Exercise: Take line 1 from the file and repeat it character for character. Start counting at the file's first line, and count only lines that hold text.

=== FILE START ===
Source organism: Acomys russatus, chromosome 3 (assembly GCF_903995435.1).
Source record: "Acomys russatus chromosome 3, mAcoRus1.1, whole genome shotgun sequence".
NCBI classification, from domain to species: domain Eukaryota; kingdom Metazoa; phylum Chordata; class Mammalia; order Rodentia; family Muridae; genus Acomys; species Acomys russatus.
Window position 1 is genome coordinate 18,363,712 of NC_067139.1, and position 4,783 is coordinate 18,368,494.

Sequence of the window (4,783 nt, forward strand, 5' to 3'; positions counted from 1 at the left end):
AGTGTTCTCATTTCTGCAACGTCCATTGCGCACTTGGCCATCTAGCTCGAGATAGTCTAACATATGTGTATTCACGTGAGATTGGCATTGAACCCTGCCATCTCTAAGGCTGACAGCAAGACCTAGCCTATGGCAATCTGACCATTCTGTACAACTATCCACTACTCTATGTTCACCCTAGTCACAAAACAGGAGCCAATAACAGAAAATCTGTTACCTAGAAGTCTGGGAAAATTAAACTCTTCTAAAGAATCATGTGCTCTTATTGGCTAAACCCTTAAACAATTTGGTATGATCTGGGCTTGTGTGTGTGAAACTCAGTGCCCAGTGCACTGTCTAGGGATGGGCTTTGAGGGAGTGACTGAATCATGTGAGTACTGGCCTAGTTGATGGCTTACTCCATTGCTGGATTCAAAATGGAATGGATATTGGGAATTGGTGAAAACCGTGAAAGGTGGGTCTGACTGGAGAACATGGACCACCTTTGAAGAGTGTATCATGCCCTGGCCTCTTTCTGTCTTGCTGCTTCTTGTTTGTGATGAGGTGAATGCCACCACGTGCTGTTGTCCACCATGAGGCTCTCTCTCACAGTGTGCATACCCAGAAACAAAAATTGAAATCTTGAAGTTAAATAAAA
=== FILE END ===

Source organism: Acomys russatus, chromosome 3 (assembly GCF_903995435.1).